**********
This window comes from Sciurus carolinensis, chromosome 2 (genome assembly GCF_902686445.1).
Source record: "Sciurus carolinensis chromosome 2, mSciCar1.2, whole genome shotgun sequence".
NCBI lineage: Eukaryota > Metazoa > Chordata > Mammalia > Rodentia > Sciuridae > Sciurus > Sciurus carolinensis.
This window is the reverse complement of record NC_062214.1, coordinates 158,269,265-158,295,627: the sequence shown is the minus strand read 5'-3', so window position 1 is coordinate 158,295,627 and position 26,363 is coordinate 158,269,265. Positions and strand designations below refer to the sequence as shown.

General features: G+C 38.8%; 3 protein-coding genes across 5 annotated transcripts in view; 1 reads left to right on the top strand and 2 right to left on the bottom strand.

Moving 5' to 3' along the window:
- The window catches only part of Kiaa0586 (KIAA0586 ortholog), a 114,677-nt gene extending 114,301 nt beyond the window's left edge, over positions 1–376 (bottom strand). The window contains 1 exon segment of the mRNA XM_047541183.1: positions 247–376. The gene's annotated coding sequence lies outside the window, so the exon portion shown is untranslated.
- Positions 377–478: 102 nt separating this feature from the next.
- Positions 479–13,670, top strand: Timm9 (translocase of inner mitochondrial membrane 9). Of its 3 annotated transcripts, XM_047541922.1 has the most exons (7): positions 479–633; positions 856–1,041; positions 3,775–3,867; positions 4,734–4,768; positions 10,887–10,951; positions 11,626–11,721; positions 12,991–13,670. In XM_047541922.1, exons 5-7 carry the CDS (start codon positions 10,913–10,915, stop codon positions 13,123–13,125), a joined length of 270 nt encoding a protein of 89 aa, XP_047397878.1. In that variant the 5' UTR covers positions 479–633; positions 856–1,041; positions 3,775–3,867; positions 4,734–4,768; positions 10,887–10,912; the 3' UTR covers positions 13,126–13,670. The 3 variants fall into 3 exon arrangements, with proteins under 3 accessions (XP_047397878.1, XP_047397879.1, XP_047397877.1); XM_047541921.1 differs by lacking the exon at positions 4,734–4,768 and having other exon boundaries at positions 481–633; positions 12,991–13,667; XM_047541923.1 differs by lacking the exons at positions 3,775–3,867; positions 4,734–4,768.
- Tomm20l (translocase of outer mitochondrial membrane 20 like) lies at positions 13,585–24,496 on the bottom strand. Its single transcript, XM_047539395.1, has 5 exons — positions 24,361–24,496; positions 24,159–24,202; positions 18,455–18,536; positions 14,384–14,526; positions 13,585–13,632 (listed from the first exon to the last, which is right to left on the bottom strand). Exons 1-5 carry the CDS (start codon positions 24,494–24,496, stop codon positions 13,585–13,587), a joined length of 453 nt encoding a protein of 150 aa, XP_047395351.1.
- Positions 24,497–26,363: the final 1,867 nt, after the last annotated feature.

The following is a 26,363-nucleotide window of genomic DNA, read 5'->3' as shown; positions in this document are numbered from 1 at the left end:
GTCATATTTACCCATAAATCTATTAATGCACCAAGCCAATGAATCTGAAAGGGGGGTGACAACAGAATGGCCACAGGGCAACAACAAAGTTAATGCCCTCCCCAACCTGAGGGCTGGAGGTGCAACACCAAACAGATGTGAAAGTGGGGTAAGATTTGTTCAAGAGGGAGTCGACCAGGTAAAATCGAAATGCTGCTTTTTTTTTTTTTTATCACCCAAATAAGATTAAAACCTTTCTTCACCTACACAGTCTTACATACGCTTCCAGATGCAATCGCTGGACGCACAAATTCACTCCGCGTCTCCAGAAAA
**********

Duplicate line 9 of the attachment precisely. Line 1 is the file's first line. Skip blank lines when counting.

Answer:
- Positions 479–13,670, top strand: Timm9 (translocase of inner mitochondrial membrane 9). Of its 3 annotated transcripts, XM_047541922.1 has the most exons (7): positions 479–633; positions 856–1,041; positions 3,775–3,867; positions 4,734–4,768; positions 10,887–10,951; positions 11,626–11,721; positions 12,991–13,670. In XM_047541922.1, exons 5-7 carry the CDS (start codon positions 10,913–10,915, stop codon positions 13,123–13,125), a joined length of 270 nt encoding a protein of 89 aa, XP_047397878.1. In that variant the 5' UTR covers positions 479–633; positions 856–1,041; positions 3,775–3,867; positions 4,734–4,768; positions 10,887–10,912; the 3' UTR covers positions 13,126–13,670. The 3 variants fall into 3 exon arrangements, with proteins under 3 accessions (XP_047397878.1, XP_047397879.1, XP_047397877.1); XM_047541921.1 differs by lacking the exon at positions 4,734–4,768 and having other exon boundaries at positions 481–633; positions 12,991–13,667; XM_047541923.1 differs by lacking the exons at positions 3,775–3,867; positions 4,734–4,768.